fuchsia.foo can change all the clients and servers at the same time, which
means the stability window needed for the API is either very small or zero. By
way of contrast, the agreement that Fuchsia has with partner projects includes
an expectation for compatibility windows.
Currently, Fuchsia do not have any SDK Atoms with an SDK category of
which means Fuchsia has not made any commitments to supporting the general
public using its APIs. However, at some point, the Fuchsia project will begin
supporting the general public using its APIs. At that time, the Fuchsia project
will need to define the compatibility window for those APIs, which will likely
be longer than the compatibility window for
An additional type of SDK category is required for the APIs used in the prebuilt
public SDK atoms when it's undesirable to expose these APIs to
SDK users. These
public_internal categories will enforce
the same API compatibility windows as the
without requiring adding those APIs to the SDK API surface area. Only the
partner_internal category will be introduced for now as there's no
A typical SDK Atom begins its lifecycle in the
internal SDK category. At some
point, the API Council might graduate the SDK Atom might to the
category, often when a partner needs access to an API contained in the Atom.
Sometime in the future, when Fuchsia has a non-empty
public SDK category, SDK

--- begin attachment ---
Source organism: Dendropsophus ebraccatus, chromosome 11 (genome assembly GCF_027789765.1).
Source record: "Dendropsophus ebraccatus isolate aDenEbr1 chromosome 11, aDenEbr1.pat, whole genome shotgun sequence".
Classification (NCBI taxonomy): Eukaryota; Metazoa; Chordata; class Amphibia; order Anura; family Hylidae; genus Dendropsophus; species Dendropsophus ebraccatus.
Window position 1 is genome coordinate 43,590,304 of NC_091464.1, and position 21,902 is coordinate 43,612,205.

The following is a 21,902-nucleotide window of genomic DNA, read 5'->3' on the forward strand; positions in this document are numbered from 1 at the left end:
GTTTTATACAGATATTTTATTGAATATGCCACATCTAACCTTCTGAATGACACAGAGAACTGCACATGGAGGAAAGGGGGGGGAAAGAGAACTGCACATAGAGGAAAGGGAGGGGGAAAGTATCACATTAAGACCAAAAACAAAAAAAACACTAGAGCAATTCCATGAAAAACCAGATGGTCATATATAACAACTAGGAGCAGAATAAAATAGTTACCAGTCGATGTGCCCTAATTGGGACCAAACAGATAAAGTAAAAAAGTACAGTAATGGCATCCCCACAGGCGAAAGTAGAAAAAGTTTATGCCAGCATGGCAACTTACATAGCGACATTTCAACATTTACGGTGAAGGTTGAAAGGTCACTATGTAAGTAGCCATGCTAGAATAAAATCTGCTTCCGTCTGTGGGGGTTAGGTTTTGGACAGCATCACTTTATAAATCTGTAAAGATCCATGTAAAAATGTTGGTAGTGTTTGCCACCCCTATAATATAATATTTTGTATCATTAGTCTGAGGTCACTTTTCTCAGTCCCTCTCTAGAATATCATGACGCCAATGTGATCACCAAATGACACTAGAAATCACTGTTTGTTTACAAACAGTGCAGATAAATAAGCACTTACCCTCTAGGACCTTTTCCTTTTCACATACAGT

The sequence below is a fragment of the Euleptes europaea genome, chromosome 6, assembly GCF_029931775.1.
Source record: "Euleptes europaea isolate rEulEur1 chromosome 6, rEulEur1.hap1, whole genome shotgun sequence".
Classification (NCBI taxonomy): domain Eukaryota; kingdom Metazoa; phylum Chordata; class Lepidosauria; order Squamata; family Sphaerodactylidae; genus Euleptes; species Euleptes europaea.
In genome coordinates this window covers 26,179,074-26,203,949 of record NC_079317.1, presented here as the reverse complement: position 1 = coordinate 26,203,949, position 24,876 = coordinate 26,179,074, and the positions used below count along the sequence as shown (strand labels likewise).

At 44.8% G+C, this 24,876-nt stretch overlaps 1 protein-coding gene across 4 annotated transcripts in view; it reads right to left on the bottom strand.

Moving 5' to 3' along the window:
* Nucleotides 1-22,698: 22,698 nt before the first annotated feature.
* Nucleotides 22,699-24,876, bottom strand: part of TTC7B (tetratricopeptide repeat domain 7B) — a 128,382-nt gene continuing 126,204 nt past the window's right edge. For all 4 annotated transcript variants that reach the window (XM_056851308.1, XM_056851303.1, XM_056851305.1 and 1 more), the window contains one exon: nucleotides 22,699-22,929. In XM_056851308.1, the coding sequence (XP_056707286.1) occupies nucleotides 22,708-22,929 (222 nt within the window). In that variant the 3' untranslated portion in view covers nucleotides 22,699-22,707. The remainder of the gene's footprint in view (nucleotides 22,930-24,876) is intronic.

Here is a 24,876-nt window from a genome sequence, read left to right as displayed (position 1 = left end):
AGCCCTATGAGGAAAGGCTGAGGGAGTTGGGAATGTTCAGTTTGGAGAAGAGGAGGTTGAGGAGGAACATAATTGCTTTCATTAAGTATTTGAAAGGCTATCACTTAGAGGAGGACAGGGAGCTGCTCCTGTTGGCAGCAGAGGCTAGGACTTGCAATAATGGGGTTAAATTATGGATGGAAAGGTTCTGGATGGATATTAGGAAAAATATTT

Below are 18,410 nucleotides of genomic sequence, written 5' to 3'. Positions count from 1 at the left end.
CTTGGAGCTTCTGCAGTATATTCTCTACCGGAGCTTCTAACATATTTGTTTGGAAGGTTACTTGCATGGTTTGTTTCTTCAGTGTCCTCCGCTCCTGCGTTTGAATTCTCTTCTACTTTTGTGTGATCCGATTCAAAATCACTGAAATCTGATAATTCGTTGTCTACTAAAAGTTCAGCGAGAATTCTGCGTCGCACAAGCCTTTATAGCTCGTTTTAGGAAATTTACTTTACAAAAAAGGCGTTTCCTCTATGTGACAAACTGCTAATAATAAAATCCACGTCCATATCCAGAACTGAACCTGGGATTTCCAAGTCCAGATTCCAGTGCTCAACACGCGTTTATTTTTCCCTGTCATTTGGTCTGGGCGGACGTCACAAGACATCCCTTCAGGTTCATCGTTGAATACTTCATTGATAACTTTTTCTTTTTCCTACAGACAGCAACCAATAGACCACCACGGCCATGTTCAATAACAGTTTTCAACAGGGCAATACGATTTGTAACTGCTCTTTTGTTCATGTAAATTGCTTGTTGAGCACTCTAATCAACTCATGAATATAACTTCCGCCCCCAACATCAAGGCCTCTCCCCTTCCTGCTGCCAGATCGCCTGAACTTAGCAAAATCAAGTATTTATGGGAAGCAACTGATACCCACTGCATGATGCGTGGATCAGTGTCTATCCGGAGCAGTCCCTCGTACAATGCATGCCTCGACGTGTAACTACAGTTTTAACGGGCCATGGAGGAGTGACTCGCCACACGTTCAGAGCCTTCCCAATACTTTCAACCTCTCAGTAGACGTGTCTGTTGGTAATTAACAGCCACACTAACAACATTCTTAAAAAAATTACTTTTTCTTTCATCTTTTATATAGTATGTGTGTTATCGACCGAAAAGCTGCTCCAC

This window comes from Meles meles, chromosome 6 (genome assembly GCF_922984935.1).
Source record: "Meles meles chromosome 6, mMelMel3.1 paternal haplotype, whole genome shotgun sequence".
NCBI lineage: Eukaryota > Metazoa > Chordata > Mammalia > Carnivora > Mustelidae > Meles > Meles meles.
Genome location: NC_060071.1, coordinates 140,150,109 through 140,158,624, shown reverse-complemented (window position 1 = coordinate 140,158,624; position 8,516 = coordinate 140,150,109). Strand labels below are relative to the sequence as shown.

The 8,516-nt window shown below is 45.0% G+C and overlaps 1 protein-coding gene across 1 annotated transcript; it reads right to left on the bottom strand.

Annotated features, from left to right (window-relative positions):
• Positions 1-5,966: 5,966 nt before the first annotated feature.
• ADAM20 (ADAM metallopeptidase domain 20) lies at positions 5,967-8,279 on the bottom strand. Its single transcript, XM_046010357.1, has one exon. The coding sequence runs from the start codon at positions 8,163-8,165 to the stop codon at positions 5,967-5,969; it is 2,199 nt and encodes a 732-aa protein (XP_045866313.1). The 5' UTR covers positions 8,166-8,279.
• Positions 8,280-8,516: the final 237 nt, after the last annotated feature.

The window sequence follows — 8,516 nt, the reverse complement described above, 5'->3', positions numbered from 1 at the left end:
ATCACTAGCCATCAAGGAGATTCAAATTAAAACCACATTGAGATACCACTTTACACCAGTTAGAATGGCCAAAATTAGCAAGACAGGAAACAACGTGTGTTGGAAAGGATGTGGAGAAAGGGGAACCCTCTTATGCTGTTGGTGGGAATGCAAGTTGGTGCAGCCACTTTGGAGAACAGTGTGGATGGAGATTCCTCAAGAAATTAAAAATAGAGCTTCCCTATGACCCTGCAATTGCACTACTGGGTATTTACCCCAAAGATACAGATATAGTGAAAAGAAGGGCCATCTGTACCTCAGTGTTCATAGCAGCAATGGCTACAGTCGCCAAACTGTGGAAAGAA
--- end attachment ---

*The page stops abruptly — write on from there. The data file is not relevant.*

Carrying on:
Atoms will be able to graduate from the
partner category to the
category as well. Some SDK Atoms might remain in the
internal SDK category
indefinitely. Others might graduate to
partner but never graduate to
Please note that this mechanism is complementary to
@available mechanism for
platform versioning. The
@available mechanism records
when and how FIDL APIs change. The SDK category mechanism determines the
policy for how quickly API designers can make changes.
SDK categories have been implemented in the
Each SDK Atom has an
category parameter with one of the following values:
excluded: the Atom may not be included in SDKs;
experimental: (this SDK category does not make much sense);
internal: supported for use within the Fuchsia platform source tree;
cts: supported for use in the Compatibility Tests for Fuchsia;
partner_internal: supported for use in non-source SDK atoms in the
partnercategory but not exposed to the SDK users;
partner: supported for use by select partners;
public: supported for use by the general public.
These categories form an ordered list with a monotonically increasing audience.
For example, an SDK Atom in the
public category is necessarily available to
select partners because
public comes after
partner in this list.
Adding an API to the
partner_internal category amounts to a
commitment to our partners that we will not break their code or impose undue
churn on them. Each team that owns an API in one of these
categories has a responsibility to uphold these commitments.
APIs in the
internal category have minimal commitments beyond those that
apply to all code in the Fuchsia project.